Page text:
Utah gymnast Sydney Soloski’s focus on the floor has turned her into a more vocal captain for the No. 2 Red Rocks

Utah opens Pac-12 competition Friday night at the Huntsman Center

(Francisco Kjolseth | The Salt Lake Tribune) Sydney Soloski performs her floor routine at the Best of Utah NCAA Gymnastics Meet at the Maverik Center in West Valley City on Friday, Jan. 7, 2022.

Utah gymnast Sydney Soloski loves performing in front of the Huntsman Center’s huge crowds, the experience is one of the reasons she decided to return for a fifth year.

The other reason? She looks at the grey banner hanging in the Utes’ practice gym before answering. It is the banner that signifies Utah’s seventh-place finish in 2019, when Soloski was just a sophomore chipping in on the balance beam and floor.

Since then she has grown into one of Utah’s best floor performers and the most outspoken leader on the team. To that end, she doesn’t mind voicing her expectations for the 2022 Utes.

“I think we are our biggest competitor,” she said. “I watch practice every day and I have never seen a team training that has won a national championship, but I have a feeling that this is what it looks like.”

Soloski doesn’t speak out when she is talking about the national scene. When it comes to the Utes, she often is one of the first to acknowledge if the team falls short, which gets back to that disapproving glance at Utah’s disappointing finish in 2019.

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Since then Soloski has felt like the Utes are on an upward swing. She wants to be a part of the group that finishes the rise.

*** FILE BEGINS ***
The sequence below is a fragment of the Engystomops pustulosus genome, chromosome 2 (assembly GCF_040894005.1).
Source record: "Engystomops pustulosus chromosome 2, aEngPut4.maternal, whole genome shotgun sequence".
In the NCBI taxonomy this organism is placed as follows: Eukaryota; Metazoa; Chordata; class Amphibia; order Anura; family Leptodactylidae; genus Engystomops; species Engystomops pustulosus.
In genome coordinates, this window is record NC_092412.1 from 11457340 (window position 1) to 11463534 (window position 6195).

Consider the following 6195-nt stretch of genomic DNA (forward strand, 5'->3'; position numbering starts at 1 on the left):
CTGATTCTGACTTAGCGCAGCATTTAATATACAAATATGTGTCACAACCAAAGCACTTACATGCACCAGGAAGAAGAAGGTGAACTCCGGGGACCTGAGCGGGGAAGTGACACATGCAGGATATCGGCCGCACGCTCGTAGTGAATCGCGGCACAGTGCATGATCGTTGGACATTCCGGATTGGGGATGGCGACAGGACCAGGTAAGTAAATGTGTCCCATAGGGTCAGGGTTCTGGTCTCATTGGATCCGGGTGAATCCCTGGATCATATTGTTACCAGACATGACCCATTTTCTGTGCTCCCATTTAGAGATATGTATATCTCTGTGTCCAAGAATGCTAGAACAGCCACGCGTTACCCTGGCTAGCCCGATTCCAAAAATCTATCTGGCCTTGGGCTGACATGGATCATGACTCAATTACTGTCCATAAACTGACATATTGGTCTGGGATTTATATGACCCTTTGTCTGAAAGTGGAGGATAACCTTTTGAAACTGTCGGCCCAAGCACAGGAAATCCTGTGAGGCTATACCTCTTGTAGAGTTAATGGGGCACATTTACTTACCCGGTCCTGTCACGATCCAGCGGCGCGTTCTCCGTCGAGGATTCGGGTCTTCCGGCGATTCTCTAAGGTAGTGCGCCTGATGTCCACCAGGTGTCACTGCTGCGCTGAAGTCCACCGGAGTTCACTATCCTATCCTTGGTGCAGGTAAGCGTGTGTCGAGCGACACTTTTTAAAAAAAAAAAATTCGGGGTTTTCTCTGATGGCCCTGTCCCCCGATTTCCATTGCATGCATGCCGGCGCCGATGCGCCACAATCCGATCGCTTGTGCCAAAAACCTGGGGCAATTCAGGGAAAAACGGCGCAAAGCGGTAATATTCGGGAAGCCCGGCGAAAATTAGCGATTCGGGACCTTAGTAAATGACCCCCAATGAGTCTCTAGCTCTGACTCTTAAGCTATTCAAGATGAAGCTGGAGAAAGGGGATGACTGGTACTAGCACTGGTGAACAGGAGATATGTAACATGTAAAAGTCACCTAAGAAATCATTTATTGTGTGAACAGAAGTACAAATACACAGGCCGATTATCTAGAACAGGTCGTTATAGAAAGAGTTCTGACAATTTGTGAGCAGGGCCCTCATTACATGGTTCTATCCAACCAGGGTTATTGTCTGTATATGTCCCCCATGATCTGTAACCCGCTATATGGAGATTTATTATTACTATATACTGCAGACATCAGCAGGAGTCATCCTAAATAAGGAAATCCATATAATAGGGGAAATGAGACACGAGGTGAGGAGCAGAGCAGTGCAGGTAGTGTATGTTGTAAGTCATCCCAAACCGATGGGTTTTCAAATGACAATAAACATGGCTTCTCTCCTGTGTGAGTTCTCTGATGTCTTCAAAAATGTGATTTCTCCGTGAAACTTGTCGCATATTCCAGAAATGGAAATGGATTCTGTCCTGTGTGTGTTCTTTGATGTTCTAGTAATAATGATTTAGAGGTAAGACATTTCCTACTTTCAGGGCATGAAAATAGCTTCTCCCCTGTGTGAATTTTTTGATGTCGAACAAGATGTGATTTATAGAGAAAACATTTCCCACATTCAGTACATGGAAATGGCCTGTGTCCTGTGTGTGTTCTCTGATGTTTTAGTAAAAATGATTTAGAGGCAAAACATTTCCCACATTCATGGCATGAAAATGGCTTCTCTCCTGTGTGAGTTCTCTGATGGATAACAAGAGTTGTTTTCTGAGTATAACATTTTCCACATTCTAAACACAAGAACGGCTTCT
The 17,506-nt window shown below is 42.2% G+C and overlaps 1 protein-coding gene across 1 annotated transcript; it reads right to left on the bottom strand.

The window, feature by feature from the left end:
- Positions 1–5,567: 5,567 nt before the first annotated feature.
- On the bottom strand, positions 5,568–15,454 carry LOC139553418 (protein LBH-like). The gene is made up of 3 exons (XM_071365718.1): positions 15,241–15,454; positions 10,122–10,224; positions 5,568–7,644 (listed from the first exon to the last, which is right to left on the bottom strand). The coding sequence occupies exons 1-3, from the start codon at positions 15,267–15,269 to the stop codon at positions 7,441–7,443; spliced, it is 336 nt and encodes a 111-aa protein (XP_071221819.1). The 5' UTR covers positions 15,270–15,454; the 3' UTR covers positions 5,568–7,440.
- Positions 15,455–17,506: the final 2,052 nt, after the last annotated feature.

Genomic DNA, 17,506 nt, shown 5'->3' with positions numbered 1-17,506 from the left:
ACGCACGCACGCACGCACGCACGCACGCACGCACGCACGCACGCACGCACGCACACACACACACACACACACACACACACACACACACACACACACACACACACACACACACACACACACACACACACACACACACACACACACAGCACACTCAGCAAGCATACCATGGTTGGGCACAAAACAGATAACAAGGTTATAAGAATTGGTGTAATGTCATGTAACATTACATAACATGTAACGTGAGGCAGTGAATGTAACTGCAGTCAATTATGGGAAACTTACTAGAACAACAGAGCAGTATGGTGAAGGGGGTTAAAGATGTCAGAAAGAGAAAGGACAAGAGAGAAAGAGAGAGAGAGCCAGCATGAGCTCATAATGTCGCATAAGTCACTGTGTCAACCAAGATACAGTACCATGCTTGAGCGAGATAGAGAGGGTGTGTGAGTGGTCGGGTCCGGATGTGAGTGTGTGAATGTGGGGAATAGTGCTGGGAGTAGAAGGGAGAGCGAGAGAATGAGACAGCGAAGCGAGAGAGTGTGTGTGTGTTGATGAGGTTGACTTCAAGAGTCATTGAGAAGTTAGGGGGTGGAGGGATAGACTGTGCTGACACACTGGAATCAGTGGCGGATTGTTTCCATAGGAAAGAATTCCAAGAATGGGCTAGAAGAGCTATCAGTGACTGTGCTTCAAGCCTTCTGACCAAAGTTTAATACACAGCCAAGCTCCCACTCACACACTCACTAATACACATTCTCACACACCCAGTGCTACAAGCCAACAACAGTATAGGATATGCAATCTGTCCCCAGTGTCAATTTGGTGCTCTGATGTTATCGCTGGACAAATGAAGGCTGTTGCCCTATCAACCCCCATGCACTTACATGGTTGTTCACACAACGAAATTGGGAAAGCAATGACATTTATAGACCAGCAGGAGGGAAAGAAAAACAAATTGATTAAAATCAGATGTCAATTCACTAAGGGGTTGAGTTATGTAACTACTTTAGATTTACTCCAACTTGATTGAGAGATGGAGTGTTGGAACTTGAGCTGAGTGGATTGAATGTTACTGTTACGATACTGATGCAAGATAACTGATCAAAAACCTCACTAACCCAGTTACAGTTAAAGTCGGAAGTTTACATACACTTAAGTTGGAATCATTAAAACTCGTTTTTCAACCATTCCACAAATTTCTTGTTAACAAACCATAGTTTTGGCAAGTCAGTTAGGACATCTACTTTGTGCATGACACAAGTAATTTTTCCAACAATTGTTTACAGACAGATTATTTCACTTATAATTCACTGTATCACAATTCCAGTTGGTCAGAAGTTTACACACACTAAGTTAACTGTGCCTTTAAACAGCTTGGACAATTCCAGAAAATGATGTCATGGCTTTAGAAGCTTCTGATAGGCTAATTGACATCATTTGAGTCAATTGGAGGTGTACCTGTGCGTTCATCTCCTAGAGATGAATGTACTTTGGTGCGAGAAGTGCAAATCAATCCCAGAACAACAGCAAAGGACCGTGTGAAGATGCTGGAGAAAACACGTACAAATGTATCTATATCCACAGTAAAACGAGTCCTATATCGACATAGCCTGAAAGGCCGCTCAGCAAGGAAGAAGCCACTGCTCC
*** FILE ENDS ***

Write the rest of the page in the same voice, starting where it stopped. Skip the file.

“If you look at our roster, we are talented,” she said. “We have a lot of depth returning and only are missing one routine from last year. We don’t want to get ahead of ourselves but we know what this team is capable of. Last year we were scrapping up people to go in the lineups. This year we are in a much better situation.”

Where Soloski fits into the plans is clear, she specialized on floor last year and will do so again this season. There might be times when she isn’t in the lineup at all, if coach Tom Farden fiddles with the lineups like he likes to do.

Soloski is agreeable to all of those possible scenarios.

She has been a natural leader throughout her career and now she gets to focus on that aspect of her gymnastics. She sees that role as important and fulfilling as competing.

“I am in a unique position,” Soloski said. “Just doing one event and as a fifth year, focusing floor allows me to be a more vocal captain. I can do more at the meets keeping everyone pumped up, helping them get unstressed and that type of thing. What I’m getting to do is so unique. I’m so grateful.”

Sometimes, in the focus on stats, lineups, competition, etc., the importance of leadership can be lost. Farden though, never forgets.

He appreciates too that Soloski isn’t just some voice, calling out her teammates when they fall short.

“To have leadership from the peers is absolutely critical,” he said. “It’s a component that doesn’t get enough credit and Sydney backs up her talk. She is our No. 1 floor worker and when the meet is on the line, she is able to deliver.”

While happy with her time at Utah thus far, Soloski is clear she’d like to leave with one last achievement, winning a national title. Being the veteran she is, she senses how close the Utes are to the top and is determined to push the team as much as she can.

“We want to test ourselves against the best,” she said. “We want to win the Pac-12, win the regional and make it to the Final Four and see how we do on that day. I don’t think there is a lot of limitations on this team.”